Deconsolidation refers to the act of separating the contents of a consolidated shipment into individual shipments. Such consolidated shipments are usually containerized but need to be delivered to separate consignees. Deconsolidation may also be referred to as degroupage.

A consolidated shipment is prepared when a freight forwarder puts together separate consignments in order to come up with a full container load. This takes place at the port of origin of the individual consignments.

By combining the shipments in one container as a unit load device or ULD, the shippers are offered the benefit of lower shipping rates. At the same time, containerizing individual shipments helps reduce security risks. Once the consolidated shipment arrives at the destination port, it is deconsolidated or degrouped in order to facilitate delivery to the separate recipients.

Shippers who may need to re-allocate their shipments may also benefit from the processes of consolidation and deconsolidation. By consolidating shipments which would normally fit in two separate containers which measure 40 cubic feet into just one container which measures just slightly more than 50 square feet, it is possible to cut on shipping costs by nearly half. Once the consolidated shipment is degrouped in a deconsolidation center, sorting can be done depending on the most appropriate distribution patterns.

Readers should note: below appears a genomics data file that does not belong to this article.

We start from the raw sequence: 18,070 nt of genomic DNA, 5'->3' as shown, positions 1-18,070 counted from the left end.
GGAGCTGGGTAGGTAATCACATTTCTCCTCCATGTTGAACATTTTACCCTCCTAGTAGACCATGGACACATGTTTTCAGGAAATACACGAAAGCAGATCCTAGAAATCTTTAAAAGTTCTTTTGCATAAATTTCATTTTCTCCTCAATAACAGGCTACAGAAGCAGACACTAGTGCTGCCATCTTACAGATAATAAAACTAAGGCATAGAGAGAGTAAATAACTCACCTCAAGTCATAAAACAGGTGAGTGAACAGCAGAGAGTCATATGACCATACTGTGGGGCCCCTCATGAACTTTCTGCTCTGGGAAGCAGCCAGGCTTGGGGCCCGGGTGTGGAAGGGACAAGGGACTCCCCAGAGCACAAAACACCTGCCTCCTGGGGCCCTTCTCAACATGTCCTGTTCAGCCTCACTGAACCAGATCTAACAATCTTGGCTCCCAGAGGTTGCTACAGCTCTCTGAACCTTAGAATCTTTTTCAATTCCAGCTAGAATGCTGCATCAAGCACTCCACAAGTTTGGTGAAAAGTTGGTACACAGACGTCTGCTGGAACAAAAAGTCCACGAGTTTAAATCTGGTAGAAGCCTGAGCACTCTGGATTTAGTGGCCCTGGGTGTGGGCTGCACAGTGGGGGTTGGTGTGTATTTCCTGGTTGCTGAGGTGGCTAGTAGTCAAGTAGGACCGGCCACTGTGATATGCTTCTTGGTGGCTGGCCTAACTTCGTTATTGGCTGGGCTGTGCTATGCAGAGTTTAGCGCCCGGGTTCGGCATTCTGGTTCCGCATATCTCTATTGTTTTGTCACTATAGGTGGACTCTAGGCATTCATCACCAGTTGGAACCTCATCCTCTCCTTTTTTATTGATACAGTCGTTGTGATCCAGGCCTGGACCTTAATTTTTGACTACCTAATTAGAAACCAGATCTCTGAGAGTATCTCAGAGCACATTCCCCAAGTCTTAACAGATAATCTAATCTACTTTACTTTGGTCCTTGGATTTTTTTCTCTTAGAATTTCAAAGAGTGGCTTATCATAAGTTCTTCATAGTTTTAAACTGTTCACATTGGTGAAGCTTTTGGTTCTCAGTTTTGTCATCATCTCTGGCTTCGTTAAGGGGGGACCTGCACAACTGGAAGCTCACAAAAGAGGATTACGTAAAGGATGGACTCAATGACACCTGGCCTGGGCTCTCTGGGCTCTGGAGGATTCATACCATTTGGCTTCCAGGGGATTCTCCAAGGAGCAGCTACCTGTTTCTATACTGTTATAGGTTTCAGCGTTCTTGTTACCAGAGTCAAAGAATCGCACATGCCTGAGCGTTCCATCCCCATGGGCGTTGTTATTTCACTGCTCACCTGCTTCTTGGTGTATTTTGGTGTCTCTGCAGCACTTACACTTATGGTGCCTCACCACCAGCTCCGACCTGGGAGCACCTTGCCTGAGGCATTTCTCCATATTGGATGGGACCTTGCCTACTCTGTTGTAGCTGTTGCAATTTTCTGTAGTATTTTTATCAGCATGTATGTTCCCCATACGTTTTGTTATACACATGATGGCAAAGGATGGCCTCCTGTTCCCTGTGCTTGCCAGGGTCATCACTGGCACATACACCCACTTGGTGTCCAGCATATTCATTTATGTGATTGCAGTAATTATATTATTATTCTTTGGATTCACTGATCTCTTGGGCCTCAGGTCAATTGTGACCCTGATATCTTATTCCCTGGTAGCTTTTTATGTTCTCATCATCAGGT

Also, decisions on distribution may be deferred while the shipment is still grouped and then finalized when the shipment arrives the deconsolidation center. In this way, the shipper is sure that the shipments will be delivered to the best location at the time of delivery.